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The irrationality of belief? (Column: Active Voice)

By Amit Kapoor
Self-proclaimed godmen and a coterie of sycophants to back them and validate their claims have always been ubiquitous in India. This phenomenon is not problematic in itself until the sycophancy is followed to the point of absurdity as seen in the series of events in the wake of the brave court verdict last week against the Dera Sacha Sauda head, Gurmeet Ram Rahim Singh.

The followers of a man who was adjudged a rapist after thorough legal proceedings that were carried on for 15 years and took more than 200 court sittings, held the country hostage with shameless acts of violence and arson.

The most astounding fact is that these miscreants were mostly well-educated, wealthy and socially prominent. So, these blatant acts of intimidation were not executed by a simple-minded, gullible populace. This begs the question as to how rational individuals succumb to such ghastly irrationality. Was their overzealous reaction to the verdict truly irrational?

There are multiple explanations for the violence that ensued on the streets in Ram Rahim’s support. There’s an economic angle which led people to react in such a manner and there’s a political angle which led the violence to spread and do as much damage as it did.
Dera Sacha Sauda has over 40 centres spread around India which is served by its 60 million-odd followers, as it claims. Even if the latter number is exaggerated, the following is not insignificant and a threat to their operations by the arrest of their leader puts many livelihoods at risk. People serving at these centres and making a living out of them will be affected by the verdict. A lot of followers also benefit from the group’s social welfare campaigns. Although this does not explain a violent reaction, it puts rationality into their seemingly irrational acts.

On the political side, Dera Sacha Sauda followers account for a huge vote bank. Ram Rahim has always publicly backed political leaders and has been a determinant factor in electoral outcomes time and again. His political heft allowed him to gain the highest level of security cover that the country has to offer. Therefore, cracking down on his followers does not make much political sense.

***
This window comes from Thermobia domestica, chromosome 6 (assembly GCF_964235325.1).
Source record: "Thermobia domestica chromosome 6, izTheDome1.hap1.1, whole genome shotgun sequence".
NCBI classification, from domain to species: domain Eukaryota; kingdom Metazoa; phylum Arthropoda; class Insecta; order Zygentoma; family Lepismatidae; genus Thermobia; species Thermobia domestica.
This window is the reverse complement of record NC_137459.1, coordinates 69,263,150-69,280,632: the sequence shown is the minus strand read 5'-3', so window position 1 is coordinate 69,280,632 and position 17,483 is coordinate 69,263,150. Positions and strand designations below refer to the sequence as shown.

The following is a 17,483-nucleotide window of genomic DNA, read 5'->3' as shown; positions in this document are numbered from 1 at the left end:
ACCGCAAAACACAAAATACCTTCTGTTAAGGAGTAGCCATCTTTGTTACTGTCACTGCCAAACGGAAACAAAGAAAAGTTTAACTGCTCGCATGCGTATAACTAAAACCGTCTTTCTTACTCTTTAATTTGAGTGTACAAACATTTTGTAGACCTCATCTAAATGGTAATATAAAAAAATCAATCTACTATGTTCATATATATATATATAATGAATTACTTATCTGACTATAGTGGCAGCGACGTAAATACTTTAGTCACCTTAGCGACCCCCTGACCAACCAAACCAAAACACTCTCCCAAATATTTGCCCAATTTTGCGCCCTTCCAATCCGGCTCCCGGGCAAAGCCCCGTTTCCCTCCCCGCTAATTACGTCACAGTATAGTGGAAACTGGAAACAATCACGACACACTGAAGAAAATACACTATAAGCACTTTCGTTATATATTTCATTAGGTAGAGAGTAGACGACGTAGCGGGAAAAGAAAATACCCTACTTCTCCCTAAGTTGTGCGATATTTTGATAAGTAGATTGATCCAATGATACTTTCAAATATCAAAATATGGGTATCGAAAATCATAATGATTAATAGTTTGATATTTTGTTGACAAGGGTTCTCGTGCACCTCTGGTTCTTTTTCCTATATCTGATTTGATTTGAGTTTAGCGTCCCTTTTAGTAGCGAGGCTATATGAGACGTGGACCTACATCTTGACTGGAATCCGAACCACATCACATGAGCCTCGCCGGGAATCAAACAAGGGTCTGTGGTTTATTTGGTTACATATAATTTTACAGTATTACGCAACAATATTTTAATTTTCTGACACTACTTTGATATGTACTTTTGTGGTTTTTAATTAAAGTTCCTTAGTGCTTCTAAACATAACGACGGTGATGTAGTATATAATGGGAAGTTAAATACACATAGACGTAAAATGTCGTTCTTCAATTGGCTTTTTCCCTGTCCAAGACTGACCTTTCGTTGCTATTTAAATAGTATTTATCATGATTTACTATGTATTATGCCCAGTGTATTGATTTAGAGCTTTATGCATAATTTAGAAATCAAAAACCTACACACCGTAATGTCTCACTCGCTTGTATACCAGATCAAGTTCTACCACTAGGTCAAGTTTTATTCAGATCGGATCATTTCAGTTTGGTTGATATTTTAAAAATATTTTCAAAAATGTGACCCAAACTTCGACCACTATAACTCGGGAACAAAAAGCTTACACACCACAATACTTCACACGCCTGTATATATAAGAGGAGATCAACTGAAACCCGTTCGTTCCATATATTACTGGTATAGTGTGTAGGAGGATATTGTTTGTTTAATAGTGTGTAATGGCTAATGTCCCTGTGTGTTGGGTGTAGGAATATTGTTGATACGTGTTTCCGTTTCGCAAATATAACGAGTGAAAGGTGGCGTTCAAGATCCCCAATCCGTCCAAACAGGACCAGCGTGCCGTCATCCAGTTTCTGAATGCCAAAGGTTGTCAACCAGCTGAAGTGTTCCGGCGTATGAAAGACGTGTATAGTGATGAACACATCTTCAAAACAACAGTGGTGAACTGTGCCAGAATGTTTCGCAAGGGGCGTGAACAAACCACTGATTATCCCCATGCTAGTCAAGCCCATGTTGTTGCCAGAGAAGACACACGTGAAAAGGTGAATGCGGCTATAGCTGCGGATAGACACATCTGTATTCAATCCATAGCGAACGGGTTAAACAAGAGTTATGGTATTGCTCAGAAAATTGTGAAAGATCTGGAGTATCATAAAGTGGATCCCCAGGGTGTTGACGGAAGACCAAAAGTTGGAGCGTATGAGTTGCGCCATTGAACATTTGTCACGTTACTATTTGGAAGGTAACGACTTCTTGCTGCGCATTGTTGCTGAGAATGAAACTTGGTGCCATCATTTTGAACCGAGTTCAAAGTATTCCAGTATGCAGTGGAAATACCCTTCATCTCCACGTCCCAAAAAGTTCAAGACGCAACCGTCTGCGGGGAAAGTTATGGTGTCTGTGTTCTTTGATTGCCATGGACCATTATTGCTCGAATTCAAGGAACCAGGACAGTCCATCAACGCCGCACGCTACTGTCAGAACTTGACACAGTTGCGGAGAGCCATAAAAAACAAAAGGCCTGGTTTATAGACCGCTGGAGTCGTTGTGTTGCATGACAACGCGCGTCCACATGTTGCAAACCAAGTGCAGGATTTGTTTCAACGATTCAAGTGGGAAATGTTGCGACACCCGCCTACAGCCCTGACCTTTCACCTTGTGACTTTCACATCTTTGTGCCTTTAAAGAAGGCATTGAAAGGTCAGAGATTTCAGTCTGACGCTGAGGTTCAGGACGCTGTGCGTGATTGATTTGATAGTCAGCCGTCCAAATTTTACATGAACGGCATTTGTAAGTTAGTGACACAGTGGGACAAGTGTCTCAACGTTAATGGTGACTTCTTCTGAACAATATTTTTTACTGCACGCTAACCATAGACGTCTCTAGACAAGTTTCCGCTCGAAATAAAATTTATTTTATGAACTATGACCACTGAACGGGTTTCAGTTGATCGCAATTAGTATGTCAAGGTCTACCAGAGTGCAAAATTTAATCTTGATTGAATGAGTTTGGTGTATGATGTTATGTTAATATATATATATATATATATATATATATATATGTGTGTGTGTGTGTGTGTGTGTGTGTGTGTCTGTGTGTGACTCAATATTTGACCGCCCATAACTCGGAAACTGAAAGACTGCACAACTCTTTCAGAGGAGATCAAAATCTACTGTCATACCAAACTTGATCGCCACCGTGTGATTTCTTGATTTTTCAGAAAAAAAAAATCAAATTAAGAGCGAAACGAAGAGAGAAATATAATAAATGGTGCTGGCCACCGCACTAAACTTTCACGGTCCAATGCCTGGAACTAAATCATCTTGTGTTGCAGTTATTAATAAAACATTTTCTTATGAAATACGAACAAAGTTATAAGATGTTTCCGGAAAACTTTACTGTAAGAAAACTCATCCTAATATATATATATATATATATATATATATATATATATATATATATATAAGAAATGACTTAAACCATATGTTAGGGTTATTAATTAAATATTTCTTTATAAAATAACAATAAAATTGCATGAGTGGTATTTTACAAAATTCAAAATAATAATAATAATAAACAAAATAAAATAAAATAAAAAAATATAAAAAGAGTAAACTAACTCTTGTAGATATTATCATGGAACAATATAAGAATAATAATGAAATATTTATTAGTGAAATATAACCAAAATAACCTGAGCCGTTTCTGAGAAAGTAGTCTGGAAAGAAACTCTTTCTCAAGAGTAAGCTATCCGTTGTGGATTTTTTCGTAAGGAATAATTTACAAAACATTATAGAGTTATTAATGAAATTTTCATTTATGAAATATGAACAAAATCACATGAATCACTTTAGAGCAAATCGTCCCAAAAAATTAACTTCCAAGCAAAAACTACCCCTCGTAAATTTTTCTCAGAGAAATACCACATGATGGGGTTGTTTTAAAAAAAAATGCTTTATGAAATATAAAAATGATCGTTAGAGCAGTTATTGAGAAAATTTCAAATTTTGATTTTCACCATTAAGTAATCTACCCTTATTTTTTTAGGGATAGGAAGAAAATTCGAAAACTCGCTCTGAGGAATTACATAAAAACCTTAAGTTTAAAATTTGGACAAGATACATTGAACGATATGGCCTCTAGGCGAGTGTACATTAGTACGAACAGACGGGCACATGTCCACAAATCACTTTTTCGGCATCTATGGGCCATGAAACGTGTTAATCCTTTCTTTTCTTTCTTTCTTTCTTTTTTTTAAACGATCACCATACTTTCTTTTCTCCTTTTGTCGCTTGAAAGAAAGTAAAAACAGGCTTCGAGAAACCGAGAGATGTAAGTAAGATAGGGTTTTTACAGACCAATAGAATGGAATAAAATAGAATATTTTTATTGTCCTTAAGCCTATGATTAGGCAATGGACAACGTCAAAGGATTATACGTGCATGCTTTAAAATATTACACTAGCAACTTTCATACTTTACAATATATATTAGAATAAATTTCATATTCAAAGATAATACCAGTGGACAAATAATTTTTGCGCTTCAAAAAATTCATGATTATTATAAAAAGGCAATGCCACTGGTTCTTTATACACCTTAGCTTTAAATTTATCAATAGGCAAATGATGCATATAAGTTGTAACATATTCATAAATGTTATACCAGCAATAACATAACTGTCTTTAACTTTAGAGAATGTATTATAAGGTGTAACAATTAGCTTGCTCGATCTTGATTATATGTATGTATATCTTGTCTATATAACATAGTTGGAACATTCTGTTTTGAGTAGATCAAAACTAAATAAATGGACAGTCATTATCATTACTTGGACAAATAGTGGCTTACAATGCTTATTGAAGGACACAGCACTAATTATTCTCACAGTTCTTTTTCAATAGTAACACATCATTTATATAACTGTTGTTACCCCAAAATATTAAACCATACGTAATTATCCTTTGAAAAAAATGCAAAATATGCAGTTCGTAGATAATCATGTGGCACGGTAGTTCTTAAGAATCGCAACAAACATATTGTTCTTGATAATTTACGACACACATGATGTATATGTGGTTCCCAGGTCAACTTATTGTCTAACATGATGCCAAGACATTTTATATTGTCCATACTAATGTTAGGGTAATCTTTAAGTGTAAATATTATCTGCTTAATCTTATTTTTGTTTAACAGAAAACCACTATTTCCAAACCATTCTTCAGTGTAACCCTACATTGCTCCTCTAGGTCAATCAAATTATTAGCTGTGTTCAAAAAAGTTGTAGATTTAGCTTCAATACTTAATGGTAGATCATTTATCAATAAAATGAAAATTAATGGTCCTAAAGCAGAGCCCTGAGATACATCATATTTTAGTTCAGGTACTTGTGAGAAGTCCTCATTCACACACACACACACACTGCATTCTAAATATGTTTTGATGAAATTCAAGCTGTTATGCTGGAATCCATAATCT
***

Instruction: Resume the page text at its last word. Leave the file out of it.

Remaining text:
But more importantly, there is the larger issue of a rigid belief system at play that has been established since time immemorial, which frowns upon any kind of questioning. For Dera Sacha Sauda followers, the establishment of their sect has been quite recent — only dating back to 1948. It is not a religious ideology in itself since it merely encourages selfless service by people from all religious faiths. However, the problem of an absolute lack of logic, reason and a scientific curiosity to question is the same as any other religious ideology. Therein lies the root of conflict in the likely scenario of some entity, like the state, questioning their spiritual leader’s fallibility.

The Vedic system of thought never penalised questioning of an ideology and was quite flexible to interpretation and practice. It never formulated the idea of a physical God, but propagated the supremacy of the five elements that could explain creation. The land of the time was so open to ideas that it allowed the existence of the Carvaka philosophy of materialism that rejected supernaturalism and held perception, empiricism and conditional inference as proper sources of knowledge. Therefore, it rejected the idea of a God or a soul since they could not be perceived.

Such philosophies flourished because religion allowed itself to be subjected to questioning. That ended once the finality of the God’s word was declared by prophets claiming to be carrying it. Soon after, the environment of questioning witnessed an abrupt demise. The prophet’s words were final and undebatable. In such a case, the entity questioning it is the enemy; the one calling him a rapist is just blasphemous. This has made us akin to having animalistic tendencies where belief in one’s ideology is supreme and the one opposing it is worthy of attack; in last week’s case, it was the state. Can religion not be called regressive in such a scenario?

We’ve virtually curbed our scientific temperament and ability to be curious once we made the word of a mythical entity final and supreme. The land of Carvaka became a land where rapists, murders and abductors are worshipped and fought over. An ideology that stands on no logical grounds but blind faith is our real-life Pied Piper. It is leading us into a void into which we’re mindlessly dancing. Inculcating an environment of questioning and not getting offended at others who do so is the key to tune out of that music.

As long as India does not accept the threat that it is posing to itself with a growing rigidity in religious beliefs, any kind of development will be hollow and at the mercy of a “Messenger of God”.

(Amit Kapoor is chair, Institute for Competitiveness, India. The views expressed are personal. He can be contacted at [email protected] and tweets @kautiliya. Chirag Yadav, senior researcher, Institute for Competitiveness, India, contributed to the article)

–IANS
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Post Source: Ians feed

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